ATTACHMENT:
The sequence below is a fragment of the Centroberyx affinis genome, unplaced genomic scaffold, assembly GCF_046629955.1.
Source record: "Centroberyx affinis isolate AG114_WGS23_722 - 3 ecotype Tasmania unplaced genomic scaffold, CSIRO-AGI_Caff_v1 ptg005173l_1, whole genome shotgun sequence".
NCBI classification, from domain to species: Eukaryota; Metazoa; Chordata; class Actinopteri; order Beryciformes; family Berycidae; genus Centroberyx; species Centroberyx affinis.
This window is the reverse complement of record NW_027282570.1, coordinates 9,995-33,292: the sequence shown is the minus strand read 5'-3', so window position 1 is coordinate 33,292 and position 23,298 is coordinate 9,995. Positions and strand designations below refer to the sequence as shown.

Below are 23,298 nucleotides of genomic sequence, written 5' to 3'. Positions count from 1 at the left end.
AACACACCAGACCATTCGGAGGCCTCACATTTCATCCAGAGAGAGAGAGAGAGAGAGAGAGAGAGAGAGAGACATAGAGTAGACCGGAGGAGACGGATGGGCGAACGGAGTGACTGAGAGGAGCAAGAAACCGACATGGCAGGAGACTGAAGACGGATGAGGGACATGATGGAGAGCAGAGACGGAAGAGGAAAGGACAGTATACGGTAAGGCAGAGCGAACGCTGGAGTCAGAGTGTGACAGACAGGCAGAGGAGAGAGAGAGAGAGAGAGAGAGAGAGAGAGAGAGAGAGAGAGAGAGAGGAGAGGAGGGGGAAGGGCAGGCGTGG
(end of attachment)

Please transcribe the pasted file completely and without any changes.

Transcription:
The sequence below is a fragment of the Centroberyx affinis genome, unplaced genomic scaffold, assembly GCF_046629955.1.
Source record: "Centroberyx affinis isolate AG114_WGS23_722 - 3 ecotype Tasmania unplaced genomic scaffold, CSIRO-AGI_Caff_v1 ptg005173l_1, whole genome shotgun sequence".
NCBI classification, from domain to species: Eukaryota; Metazoa; Chordata; class Actinopteri; order Beryciformes; family Berycidae; genus Centroberyx; species Centroberyx affinis.
This window is the reverse complement of record NW_027282570.1, coordinates 9,995-33,292: the sequence shown is the minus strand read 5'-3', so window position 1 is coordinate 33,292 and position 23,298 is coordinate 9,995. Positions and strand designations below refer to the sequence as shown.

Below are 23,298 nucleotides of genomic sequence, written 5' to 3'. Positions count from 1 at the left end.
AACACACCAGACCATTCGGAGGCCTCACATTTCATCCAGAGAGAGAGAGAGAGAGAGAGAGAGAGAGAGAGACATAGAGTAGACCGGAGGAGACGGATGGGCGAACGGAGTGACTGAGAGGAGCAAGAAACCGACATGGCAGGAGACTGAAGACGGATGAGGGACATGATGGAGAGCAGAGACGGAAGAGGAAAGGACAGTATACGGTAAGGCAGAGCGAACGCTGGAGTCAGAGTGTGACAGACAGGCAGAGGAGAGAGAGAGAGAGAGAGAGAGAGAGAGAGAGAGAGAGAGAGAGAGAGGAGAGGAGGGGGAAGGGCAGGCGTGG